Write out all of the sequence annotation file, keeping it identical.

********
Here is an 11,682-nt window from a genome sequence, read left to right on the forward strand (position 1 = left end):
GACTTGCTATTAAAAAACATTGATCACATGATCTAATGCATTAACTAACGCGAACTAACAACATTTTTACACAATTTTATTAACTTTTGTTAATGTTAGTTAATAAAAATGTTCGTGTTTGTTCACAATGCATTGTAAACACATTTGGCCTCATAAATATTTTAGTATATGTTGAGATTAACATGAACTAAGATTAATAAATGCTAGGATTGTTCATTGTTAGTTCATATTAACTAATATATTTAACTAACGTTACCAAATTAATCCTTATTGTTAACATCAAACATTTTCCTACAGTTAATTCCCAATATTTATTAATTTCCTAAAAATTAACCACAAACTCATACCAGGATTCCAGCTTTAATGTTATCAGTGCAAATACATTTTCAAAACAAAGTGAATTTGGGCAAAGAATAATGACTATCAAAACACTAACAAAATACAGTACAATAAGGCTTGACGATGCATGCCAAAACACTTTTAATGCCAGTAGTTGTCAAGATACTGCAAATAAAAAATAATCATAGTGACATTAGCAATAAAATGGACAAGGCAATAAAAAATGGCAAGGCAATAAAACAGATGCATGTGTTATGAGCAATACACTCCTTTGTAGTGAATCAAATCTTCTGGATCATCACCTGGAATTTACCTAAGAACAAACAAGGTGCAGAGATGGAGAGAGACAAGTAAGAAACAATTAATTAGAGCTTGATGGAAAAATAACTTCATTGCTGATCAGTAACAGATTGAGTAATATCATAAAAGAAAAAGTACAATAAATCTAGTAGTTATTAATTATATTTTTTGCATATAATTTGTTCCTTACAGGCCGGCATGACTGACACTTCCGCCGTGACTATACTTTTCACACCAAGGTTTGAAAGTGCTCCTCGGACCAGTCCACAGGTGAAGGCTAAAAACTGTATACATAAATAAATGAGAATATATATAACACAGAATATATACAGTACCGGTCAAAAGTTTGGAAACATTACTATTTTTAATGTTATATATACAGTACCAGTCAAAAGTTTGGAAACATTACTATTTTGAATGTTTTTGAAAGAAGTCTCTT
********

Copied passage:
Here is an 11,682-nt window from a genome sequence, read left to right on the forward strand (position 1 = left end):
GACTTGCTATTAAAAAACATTGATCACATGATCTAATGCATTAACTAACGCGAACTAACAACATTTTTACACAATTTTATTAACTTTTGTTAATGTTAGTTAATAAAAATGTTCGTGTTTGTTCACAATGCATTGTAAACACATTTGGCCTCATAAATATTTTAGTATATGTTGAGATTAACATGAACTAAGATTAATAAATGCTAGGATTGTTCATTGTTAGTTCATATTAACTAATATATTTAACTAACGTTACCAAATTAATCCTTATTGTTAACATCAAACATTTTCCTACAGTTAATTCCCAATATTTATTAATTTCCTAAAAATTAACCACAAACTCATACCAGGATTCCAGCTTTAATGTTATCAGTGCAAATACATTTTCAAAACAAAGTGAATTTGGGCAAAGAATAATGACTATCAAAACACTAACAAAATACAGTACAATAAGGCTTGACGATGCATGCCAAAACACTTTTAATGCCAGTAGTTGTCAAGATACTGCAAATAAAAAATAATCATAGTGACATTAGCAATAAAATGGACAAGGCAATAAAAAATGGCAAGGCAATAAAACAGATGCATGTGTTATGAGCAATACACTCCTTTGTAGTGAATCAAATCTTCTGGATCATCACCTGGAATTTACCTAAGAACAAACAAGGTGCAGAGATGGAGAGAGACAAGTAAGAAACAATTAATTAGAGCTTGATGGAAAAATAACTTCATTGCTGATCAGTAACAGATTGAGTAATATCATAAAAGAAAAAGTACAATAAATCTAGTAGTTATTAATTATATTTTTTGCATATAATTTGTTCCTTACAGGCCGGCATGACTGACACTTCCGCCGTGACTATACTTTTCACACCAAGGTTTGAAAGTGCTCCTCGGACCAGTCCACAGGTGAAGGCTAAAAACTGTATACATAAATAAATGAGAATATATATAACACAGAATATATACAGTACCGGTCAAAAGTTTGGAAACATTACTATTTTTAATGTTATATATACAGTACCAGTCAAAAGTTTGGAAACATTACTATTTTGAATGTTTTTGAAAGAAGTCTCTT